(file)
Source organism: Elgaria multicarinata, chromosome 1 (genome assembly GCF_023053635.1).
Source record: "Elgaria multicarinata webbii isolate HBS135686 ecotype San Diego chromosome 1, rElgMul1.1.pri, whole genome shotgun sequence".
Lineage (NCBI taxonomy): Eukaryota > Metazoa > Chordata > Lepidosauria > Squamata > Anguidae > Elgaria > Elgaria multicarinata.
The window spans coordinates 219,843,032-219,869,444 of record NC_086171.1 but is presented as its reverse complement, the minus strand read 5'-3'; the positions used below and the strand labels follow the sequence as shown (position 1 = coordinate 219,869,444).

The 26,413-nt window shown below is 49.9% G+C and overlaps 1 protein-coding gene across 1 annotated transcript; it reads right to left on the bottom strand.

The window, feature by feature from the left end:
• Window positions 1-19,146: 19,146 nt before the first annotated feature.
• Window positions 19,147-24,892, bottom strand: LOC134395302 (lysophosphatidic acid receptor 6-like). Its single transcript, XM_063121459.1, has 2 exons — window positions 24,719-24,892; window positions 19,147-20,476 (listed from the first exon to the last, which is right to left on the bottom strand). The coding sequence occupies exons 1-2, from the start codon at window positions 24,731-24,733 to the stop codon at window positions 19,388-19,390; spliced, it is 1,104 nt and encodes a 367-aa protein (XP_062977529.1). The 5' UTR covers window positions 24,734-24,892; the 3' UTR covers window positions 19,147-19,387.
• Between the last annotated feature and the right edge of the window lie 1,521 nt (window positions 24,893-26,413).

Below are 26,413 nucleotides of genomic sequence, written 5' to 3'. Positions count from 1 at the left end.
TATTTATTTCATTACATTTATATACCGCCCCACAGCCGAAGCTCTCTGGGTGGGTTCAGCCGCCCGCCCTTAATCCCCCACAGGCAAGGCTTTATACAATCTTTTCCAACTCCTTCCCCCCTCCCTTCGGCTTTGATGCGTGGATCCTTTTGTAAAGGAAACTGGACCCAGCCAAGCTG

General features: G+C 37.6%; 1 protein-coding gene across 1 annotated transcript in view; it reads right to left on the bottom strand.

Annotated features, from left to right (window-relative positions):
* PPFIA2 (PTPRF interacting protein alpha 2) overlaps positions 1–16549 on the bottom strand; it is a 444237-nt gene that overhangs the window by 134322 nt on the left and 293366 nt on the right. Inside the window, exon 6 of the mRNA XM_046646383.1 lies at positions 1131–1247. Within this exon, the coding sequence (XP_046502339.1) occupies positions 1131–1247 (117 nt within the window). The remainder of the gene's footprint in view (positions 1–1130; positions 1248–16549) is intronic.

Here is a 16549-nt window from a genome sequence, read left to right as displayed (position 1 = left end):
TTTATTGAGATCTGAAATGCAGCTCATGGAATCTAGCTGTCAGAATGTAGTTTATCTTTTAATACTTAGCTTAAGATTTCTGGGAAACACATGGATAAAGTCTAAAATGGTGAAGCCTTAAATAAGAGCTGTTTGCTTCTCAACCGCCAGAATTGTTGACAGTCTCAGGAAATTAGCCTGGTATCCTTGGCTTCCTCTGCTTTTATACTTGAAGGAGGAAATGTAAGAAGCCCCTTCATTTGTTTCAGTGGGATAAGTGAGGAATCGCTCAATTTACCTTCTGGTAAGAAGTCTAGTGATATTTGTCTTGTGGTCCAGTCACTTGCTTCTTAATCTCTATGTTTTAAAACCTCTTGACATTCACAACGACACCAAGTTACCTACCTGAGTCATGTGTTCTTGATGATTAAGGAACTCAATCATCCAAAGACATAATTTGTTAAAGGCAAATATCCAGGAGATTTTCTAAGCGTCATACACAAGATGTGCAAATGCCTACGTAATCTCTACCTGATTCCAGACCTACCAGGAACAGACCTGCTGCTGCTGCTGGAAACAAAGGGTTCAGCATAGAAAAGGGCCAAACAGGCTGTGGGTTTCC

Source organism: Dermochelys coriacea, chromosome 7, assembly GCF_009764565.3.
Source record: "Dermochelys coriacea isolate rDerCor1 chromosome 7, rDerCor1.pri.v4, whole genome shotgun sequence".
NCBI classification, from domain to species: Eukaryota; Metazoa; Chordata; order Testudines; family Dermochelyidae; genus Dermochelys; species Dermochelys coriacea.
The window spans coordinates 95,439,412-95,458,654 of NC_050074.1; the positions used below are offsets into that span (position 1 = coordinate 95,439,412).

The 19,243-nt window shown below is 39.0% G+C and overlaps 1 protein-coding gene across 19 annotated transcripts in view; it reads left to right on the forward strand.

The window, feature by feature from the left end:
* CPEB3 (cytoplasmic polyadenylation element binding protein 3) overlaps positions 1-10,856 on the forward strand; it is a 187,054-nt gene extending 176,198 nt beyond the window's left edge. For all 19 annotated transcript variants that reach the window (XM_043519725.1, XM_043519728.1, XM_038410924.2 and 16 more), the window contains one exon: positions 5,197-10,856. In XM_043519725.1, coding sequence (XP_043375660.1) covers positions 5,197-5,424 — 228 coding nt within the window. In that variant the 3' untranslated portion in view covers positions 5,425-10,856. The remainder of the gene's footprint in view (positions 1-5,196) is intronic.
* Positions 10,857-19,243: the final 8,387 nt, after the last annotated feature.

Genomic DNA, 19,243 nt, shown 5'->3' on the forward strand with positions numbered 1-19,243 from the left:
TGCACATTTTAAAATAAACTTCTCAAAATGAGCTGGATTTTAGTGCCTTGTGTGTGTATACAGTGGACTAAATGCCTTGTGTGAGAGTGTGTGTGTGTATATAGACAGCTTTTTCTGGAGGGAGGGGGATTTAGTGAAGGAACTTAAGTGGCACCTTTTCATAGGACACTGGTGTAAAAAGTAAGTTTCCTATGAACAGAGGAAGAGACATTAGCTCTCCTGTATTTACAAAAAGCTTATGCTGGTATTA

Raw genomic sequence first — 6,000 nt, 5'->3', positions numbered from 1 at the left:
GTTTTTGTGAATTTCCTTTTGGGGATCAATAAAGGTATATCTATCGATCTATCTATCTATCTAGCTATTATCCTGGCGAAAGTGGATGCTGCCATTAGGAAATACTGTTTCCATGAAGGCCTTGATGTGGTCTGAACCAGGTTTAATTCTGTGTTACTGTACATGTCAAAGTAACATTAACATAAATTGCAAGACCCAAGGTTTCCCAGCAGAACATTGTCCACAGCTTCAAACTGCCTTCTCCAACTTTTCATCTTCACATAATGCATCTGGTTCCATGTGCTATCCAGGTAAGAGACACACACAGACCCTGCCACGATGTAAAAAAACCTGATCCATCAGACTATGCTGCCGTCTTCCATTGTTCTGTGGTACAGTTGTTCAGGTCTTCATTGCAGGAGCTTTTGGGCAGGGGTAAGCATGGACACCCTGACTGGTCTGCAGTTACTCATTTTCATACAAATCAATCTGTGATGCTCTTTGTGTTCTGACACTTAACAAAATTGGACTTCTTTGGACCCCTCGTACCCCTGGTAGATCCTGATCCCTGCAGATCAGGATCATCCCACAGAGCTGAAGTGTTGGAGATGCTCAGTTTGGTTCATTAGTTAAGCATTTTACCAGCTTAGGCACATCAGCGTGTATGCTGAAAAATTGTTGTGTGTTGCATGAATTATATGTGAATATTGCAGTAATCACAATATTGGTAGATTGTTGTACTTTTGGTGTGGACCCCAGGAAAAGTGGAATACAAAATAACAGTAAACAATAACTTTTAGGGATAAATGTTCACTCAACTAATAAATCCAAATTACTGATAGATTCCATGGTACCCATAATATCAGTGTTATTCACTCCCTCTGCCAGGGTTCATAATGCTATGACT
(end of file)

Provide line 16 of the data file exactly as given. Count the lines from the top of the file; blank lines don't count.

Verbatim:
TTTATTGAGATCTGAAATGCAGCTCATGGAATCTAGCTGTCAGAATGTAGTTTATCTTTTAATACTTAGCTTAAGATTTCTGGGAAACACATGGATAAAGTCTAAAATGGTGAAGCCTTAAATAAGAGCTGTTTGCTTCTCAACCGCCAGAATTGTTGACAGTCTCAGGAAATTAGCCTGGTATCCTTGGCTTCCTCTGCTTTTATACTTGAAGGAGGAAATGTAAGAAGCCCCTTCATTTGTTTCAGTGGGATAAGTGAGGAATCGCTCAATTTACCTTCTGGTAAGAAGTCTAGTGATATTTGTCTTGTGGTCCAGTCACTTGCTTCTTAATCTCTATGTTTTAAAACCTCTTGACATTCACAACGACACCAAGTTACCTACCTGAGTCATGTGTTCTTGATGATTAAGGAACTCAATCATCCAAAGACATAATTTGTTAAAGGCAAATATCCAGGAGATTTTCTAAGCGTCATACACAAGATGTGCAAATGCCTACGTAATCTCTACCTGATTCCAGACCTACCAGGAACAGACCTGCTGCTGCTGCTGGAAACAAAGGGTTCAGCATAGAAAAGGGCCAAACAGGCTGTGGGTTTCC